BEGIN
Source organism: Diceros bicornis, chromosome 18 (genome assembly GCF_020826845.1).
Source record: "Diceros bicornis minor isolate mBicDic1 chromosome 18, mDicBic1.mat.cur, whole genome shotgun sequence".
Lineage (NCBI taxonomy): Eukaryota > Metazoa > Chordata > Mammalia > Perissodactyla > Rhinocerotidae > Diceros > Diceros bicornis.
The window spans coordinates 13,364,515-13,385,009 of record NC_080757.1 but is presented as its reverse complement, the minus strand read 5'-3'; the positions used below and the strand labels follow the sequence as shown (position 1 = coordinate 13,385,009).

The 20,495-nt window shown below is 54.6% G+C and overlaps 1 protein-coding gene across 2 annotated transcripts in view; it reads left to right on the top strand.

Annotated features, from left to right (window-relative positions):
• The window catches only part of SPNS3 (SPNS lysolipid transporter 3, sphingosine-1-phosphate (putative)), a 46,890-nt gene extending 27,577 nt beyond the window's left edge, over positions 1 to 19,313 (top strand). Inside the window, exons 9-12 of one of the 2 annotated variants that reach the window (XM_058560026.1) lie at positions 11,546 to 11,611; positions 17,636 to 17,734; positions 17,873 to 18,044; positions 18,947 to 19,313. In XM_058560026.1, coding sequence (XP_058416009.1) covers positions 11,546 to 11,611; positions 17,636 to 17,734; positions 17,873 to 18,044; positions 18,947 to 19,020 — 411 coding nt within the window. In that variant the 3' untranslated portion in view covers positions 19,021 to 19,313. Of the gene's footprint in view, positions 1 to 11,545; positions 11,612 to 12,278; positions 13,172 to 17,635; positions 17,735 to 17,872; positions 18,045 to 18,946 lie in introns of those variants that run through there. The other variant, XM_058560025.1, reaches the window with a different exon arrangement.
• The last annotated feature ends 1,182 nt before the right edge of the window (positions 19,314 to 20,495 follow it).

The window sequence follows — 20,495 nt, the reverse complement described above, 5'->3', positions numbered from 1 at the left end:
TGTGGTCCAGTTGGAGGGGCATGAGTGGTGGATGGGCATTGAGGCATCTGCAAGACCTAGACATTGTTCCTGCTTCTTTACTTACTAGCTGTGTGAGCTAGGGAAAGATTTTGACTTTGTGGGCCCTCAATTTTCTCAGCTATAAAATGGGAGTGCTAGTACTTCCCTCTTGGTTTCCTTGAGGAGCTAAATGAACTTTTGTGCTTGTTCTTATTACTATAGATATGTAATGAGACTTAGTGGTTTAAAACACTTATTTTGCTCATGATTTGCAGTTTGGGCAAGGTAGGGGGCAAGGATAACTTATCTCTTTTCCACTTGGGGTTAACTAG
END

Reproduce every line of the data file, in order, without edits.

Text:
Source organism: Diceros bicornis, chromosome 18 (genome assembly GCF_020826845.1).
Source record: "Diceros bicornis minor isolate mBicDic1 chromosome 18, mDicBic1.mat.cur, whole genome shotgun sequence".
Lineage (NCBI taxonomy): Eukaryota > Metazoa > Chordata > Mammalia > Perissodactyla > Rhinocerotidae > Diceros > Diceros bicornis.
The window spans coordinates 13,364,515-13,385,009 of record NC_080757.1 but is presented as its reverse complement, the minus strand read 5'-3'; the positions used below and the strand labels follow the sequence as shown (position 1 = coordinate 13,385,009).

The 20,495-nt window shown below is 54.6% G+C and overlaps 1 protein-coding gene across 2 annotated transcripts in view; it reads left to right on the top strand.

Annotated features, from left to right (window-relative positions):
• The window catches only part of SPNS3 (SPNS lysolipid transporter 3, sphingosine-1-phosphate (putative)), a 46,890-nt gene extending 27,577 nt beyond the window's left edge, over positions 1 to 19,313 (top strand). Inside the window, exons 9-12 of one of the 2 annotated variants that reach the window (XM_058560026.1) lie at positions 11,546 to 11,611; positions 17,636 to 17,734; positions 17,873 to 18,044; positions 18,947 to 19,313. In XM_058560026.1, coding sequence (XP_058416009.1) covers positions 11,546 to 11,611; positions 17,636 to 17,734; positions 17,873 to 18,044; positions 18,947 to 19,020 — 411 coding nt within the window. In that variant the 3' untranslated portion in view covers positions 19,021 to 19,313. Of the gene's footprint in view, positions 1 to 11,545; positions 11,612 to 12,278; positions 13,172 to 17,635; positions 17,735 to 17,872; positions 18,045 to 18,946 lie in introns of those variants that run through there. The other variant, XM_058560025.1, reaches the window with a different exon arrangement.
• The last annotated feature ends 1,182 nt before the right edge of the window (positions 19,314 to 20,495 follow it).

The window sequence follows — 20,495 nt, the reverse complement described above, 5'->3', positions numbered from 1 at the left end:
TGTGGTCCAGTTGGAGGGGCATGAGTGGTGGATGGGCATTGAGGCATCTGCAAGACCTAGACATTGTTCCTGCTTCTTTACTTACTAGCTGTGTGAGCTAGGGAAAGATTTTGACTTTGTGGGCCCTCAATTTTCTCAGCTATAAAATGGGAGTGCTAGTACTTCCCTCTTGGTTTCCTTGAGGAGCTAAATGAACTTTTGTGCTTGTTCTTATTACTATAGATATGTAATGAGACTTAGTGGTTTAAAACACTTATTTTGCTCATGATTTGCAGTTTGGGCAAGGTAGGGGGCAAGGATAACTTATCTCTTTTCCACTTGGGGTTAACTAG